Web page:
The Way Forward into life!

 

Meet Polly and Steve Cannie, the recent proud owners of a home in Céret. Follow their joys, trials and tribulations as they take you through their own story of making the decision to move to the P-O, buying, following it through, good and bad experiences, absolute musts and must nots to do ……..
Well, over to you Polly!

 

It looks strange to see just one suitcase instead of several ready for the ‘off’ to Stansted at the crack of dawn tomorrow, heralding my first solo visit to our French home to mark my recent retirement – well, last week actually! – and the Way Forward into life as we hope to enjoy it.

‘We’, the key players here, are me and my husband Steve (about two years away from retirement if we’re lucky, but working on it); our sporty son David in his early twenties, now living and working all hours in London for a firm of estate agents, and my octogenarian parents, Bert and Joy, who live quite near us in the UK and who are slowly coming to terms with our Retirement Plan.

What I shall try to do over the next few weeks and months is to go back over the roller-coaster of the last eighteen months and simply tell it how it’s been (for us) to establish a modest foothold on the French housing ladder, and all that that entails and then to share with you in ‘real time’ the ongoing process of settling into our new life in the P-O, as we’ve a way to go yet. What this is most definitely not is a This Is What You Do guide to moving to France – there are any number of books and articles and websites in existence to do just that – and anyway, as I said, we’re not completely there yet! I’ll just be passing on our experiences and the advice we received and acted on, the majority of which was generously given to us through this very website and its excellent Forum, some members of which we are now delighted to count as friends.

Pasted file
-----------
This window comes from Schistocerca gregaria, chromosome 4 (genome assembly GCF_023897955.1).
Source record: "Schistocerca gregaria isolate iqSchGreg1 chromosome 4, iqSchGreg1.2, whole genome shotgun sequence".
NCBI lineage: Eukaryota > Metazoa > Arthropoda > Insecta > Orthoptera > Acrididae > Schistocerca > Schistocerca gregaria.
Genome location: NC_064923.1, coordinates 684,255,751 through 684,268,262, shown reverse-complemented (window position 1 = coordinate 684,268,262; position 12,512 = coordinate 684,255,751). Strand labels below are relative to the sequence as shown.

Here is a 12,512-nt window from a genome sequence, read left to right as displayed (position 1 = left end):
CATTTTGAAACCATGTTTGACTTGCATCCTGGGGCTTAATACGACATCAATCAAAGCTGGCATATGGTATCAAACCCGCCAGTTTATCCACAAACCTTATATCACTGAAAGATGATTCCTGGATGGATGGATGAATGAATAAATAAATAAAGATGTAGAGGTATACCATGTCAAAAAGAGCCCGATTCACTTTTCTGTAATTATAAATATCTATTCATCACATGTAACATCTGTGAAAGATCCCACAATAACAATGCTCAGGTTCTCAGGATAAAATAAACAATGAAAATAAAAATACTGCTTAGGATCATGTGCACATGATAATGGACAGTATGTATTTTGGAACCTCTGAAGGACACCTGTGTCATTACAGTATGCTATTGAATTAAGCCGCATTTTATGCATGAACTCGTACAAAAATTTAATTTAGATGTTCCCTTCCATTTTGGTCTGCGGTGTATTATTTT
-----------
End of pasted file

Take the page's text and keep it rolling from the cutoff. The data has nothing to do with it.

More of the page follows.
Our whole project began around five years ago when retirement, at least for me, happily appeared on the horizon and conversations with Steve during holiday times and on long car journeys often came round to what we thought we’d like to do. Travel was a natural choice as we’ve always done this as and when our budget and 25 days a year holiday allowances have allowed, but we felt we needed a bit more to life and so decided on an actual move ‘abroad’ for part of the year. But where? Some of the usual retirement hotspots such as Florida (where my parents had spent many happy winters during their early retired years) and Australia were researched but discounted, mainly on the distances involved – we’d enjoyed holidays there but being so far away from family could prove difficult as we all got older not to mention very tough on the pocket, as pensioners eventually, getting to and fro; frozen State pensions and healthcare costs were also a concern. We wanted some guaranteed good weather too and for this reason alone Scotland was ruled out early on – poor Steve, a lifelong Scot, caved in with (fairly) good grace. Hmmm!